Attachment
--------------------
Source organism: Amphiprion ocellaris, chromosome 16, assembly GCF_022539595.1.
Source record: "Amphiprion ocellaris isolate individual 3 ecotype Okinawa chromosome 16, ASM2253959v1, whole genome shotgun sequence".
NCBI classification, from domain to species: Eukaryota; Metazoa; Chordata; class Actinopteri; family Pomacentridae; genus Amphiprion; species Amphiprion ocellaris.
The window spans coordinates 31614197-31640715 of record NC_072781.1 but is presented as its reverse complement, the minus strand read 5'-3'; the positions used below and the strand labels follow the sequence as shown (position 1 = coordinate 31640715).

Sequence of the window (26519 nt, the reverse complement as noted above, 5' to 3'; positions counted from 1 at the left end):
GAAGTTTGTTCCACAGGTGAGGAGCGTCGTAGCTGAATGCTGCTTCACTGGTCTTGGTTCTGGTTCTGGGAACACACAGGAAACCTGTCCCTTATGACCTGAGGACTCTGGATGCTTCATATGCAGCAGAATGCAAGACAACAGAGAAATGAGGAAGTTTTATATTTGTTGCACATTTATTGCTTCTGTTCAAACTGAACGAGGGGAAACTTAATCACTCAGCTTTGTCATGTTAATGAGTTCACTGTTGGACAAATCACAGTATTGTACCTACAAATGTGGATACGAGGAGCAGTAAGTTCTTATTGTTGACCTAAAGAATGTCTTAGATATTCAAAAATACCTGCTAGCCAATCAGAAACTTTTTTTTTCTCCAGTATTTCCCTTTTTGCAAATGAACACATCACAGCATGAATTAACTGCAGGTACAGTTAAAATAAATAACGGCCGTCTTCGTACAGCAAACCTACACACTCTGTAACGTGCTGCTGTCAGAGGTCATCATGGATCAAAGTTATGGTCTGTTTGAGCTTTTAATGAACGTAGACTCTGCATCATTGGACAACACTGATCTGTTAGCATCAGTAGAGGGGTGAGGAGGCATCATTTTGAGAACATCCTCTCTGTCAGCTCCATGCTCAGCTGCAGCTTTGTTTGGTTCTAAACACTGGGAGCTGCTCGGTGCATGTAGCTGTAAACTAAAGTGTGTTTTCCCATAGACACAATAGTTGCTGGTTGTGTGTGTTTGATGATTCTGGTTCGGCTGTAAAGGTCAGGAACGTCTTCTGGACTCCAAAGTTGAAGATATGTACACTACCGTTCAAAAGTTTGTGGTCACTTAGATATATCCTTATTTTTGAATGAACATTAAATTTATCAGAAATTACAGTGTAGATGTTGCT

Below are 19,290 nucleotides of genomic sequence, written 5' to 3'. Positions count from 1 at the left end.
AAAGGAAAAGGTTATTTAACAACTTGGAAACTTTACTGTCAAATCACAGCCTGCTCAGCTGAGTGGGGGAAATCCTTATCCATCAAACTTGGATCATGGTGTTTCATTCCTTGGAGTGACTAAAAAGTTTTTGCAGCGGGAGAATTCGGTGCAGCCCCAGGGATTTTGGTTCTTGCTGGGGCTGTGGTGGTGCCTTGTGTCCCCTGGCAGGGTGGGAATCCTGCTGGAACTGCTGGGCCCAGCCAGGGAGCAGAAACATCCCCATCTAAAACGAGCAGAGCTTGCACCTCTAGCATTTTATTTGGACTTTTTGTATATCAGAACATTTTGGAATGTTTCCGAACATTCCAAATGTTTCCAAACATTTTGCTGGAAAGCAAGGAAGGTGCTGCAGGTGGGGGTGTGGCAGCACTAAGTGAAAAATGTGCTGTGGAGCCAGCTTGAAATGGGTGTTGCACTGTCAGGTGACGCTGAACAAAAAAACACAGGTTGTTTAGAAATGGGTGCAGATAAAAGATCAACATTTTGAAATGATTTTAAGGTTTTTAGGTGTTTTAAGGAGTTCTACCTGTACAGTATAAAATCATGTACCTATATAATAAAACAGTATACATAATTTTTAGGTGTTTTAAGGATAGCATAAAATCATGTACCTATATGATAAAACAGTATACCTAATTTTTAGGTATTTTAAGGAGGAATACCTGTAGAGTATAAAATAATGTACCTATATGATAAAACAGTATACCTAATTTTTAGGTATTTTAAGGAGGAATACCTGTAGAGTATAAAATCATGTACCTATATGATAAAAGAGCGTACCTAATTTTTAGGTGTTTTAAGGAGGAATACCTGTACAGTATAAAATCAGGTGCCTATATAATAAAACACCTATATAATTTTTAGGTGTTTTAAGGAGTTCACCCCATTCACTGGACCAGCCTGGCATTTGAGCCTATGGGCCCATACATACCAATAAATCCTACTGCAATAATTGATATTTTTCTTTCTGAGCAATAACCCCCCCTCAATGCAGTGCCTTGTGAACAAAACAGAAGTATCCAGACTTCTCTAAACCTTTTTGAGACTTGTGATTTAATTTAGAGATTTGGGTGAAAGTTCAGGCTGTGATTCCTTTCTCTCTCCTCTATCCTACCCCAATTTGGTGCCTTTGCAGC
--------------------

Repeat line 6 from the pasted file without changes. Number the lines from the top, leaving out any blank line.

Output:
GAAGTTTGTTCCACAGGTGAGGAGCGTCGTAGCTGAATGCTGCTTCACTGGTCTTGGTTCTGGTTCTGGGAACACACAGGAAACCTGTCCCTTATGACCTGAGGACTCTGGATGCTTCATATGCAGCAGAATGCAAGACAACAGAGAAATGAGGAAGTTTTATATTTGTTGCACATTTATTGCTTCTGTTCAAACTGAACGAGGGGAAACTTAATCACTCAGCTTTGTCATGTTAATGAGTTCACTGTTGGACAAATCACAGTATTGTACCTACAAATGTGGATACGAGGAGCAGTAAGTTCTTATTGTTGACCTAAAGAATGTCTTAGATATTCAAAAATACCTGCTAGCCAATCAGAAACTTTTTTTTTCTCCAGTATTTCCCTTTTTGCAAATGAACACATCACAGCATGAATTAACTGCAGGTACAGTTAAAATAAATAACGGCCGTCTTCGTACAGCAAACCTACACACTCTGTAACGTGCTGCTGTCAGAGGTCATCATGGATCAAAGTTATGGTCTGTTTGAGCTTTTAATGAACGTAGACTCTGCATCATTGGACAACACTGATCTGTTAGCATCAGTAGAGGGGTGAGGAGGCATCATTTTGAGAACATCCTCTCTGTCAGCTCCATGCTCAGCTGCAGCTTTGTTTGGTTCTAAACACTGGGAGCTGCTCGGTGCATGTAGCTGTAAACTAAAGTGTGTTTTCCCATAGACACAATAGTTGCTGGTTGTGTGTGTTTGATGATTCTGGTTCGGCTGTAAAGGTCAGGAACGTCTTCTGGACTCCAAAGTTGAAGATATGTACACTACCGTTCAAAAGTTTGTGGTCACTTAGATATATCCTTATTTTTGAATGAACATTAAATTTATCAGAAATTACAGTGTAGATGTTGCT